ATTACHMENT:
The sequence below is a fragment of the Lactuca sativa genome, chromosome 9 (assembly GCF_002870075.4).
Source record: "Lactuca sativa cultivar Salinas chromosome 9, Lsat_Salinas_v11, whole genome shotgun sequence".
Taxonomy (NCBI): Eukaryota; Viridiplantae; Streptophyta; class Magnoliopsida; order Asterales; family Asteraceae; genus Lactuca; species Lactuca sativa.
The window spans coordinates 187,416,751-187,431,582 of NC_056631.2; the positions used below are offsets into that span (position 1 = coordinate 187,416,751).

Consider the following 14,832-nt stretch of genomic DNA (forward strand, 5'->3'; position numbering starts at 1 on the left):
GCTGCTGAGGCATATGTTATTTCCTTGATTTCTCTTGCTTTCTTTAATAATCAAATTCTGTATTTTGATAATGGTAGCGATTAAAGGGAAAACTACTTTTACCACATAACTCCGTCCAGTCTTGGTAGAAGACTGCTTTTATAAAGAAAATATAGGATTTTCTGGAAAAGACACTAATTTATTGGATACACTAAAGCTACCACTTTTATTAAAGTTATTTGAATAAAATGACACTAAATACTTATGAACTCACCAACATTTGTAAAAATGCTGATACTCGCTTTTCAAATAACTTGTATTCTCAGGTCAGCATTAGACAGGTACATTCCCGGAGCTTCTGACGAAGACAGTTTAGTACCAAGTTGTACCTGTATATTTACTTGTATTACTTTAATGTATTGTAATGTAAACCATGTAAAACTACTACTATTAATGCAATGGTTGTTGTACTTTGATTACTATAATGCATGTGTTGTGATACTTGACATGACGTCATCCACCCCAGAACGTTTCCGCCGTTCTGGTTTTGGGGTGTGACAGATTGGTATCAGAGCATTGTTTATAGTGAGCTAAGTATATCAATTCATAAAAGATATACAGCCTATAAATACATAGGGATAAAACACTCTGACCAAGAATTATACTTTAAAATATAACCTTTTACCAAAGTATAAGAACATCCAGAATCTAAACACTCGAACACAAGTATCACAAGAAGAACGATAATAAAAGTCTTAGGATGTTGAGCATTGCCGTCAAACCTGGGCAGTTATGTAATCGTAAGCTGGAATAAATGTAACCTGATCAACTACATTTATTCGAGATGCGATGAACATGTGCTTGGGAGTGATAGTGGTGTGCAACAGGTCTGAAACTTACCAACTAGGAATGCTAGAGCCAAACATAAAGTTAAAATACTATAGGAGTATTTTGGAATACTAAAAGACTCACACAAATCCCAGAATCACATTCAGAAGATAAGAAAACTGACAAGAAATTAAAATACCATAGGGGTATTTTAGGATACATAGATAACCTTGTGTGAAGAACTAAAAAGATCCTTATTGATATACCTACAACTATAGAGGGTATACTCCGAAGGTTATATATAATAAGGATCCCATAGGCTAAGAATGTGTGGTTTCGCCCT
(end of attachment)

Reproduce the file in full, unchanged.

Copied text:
The sequence below is a fragment of the Lactuca sativa genome, chromosome 9 (assembly GCF_002870075.4).
Source record: "Lactuca sativa cultivar Salinas chromosome 9, Lsat_Salinas_v11, whole genome shotgun sequence".
Taxonomy (NCBI): Eukaryota; Viridiplantae; Streptophyta; class Magnoliopsida; order Asterales; family Asteraceae; genus Lactuca; species Lactuca sativa.
The window spans coordinates 187,416,751-187,431,582 of NC_056631.2; the positions used below are offsets into that span (position 1 = coordinate 187,416,751).

Consider the following 14,832-nt stretch of genomic DNA (forward strand, 5'->3'; position numbering starts at 1 on the left):
GCTGCTGAGGCATATGTTATTTCCTTGATTTCTCTTGCTTTCTTTAATAATCAAATTCTGTATTTTGATAATGGTAGCGATTAAAGGGAAAACTACTTTTACCACATAACTCCGTCCAGTCTTGGTAGAAGACTGCTTTTATAAAGAAAATATAGGATTTTCTGGAAAAGACACTAATTTATTGGATACACTAAAGCTACCACTTTTATTAAAGTTATTTGAATAAAATGACACTAAATACTTATGAACTCACCAACATTTGTAAAAATGCTGATACTCGCTTTTCAAATAACTTGTATTCTCAGGTCAGCATTAGACAGGTACATTCCCGGAGCTTCTGACGAAGACAGTTTAGTACCAAGTTGTACCTGTATATTTACTTGTATTACTTTAATGTATTGTAATGTAAACCATGTAAAACTACTACTATTAATGCAATGGTTGTTGTACTTTGATTACTATAATGCATGTGTTGTGATACTTGACATGACGTCATCCACCCCAGAACGTTTCCGCCGTTCTGGTTTTGGGGTGTGACAGATTGGTATCAGAGCATTGTTTATAGTGAGCTAAGTATATCAATTCATAAAAGATATACAGCCTATAAATACATAGGGATAAAACACTCTGACCAAGAATTATACTTTAAAATATAACCTTTTACCAAAGTATAAGAACATCCAGAATCTAAACACTCGAACACAAGTATCACAAGAAGAACGATAATAAAAGTCTTAGGATGTTGAGCATTGCCGTCAAACCTGGGCAGTTATGTAATCGTAAGCTGGAATAAATGTAACCTGATCAACTACATTTATTCGAGATGCGATGAACATGTGCTTGGGAGTGATAGTGGTGTGCAACAGGTCTGAAACTTACCAACTAGGAATGCTAGAGCCAAACATAAAGTTAAAATACTATAGGAGTATTTTGGAATACTAAAAGACTCACACAAATCCCAGAATCACATTCAGAAGATAAGAAAACTGACAAGAAATTAAAATACCATAGGGGTATTTTAGGATACATAGATAACCTTGTGTGAAGAACTAAAAAGATCCTTATTGATATACCTACAACTATAGAGGGTATACTCCGAAGGTTATATATAATAAGGATCCCATAGGCTAAGAATGTGTGGTTTCGCCCT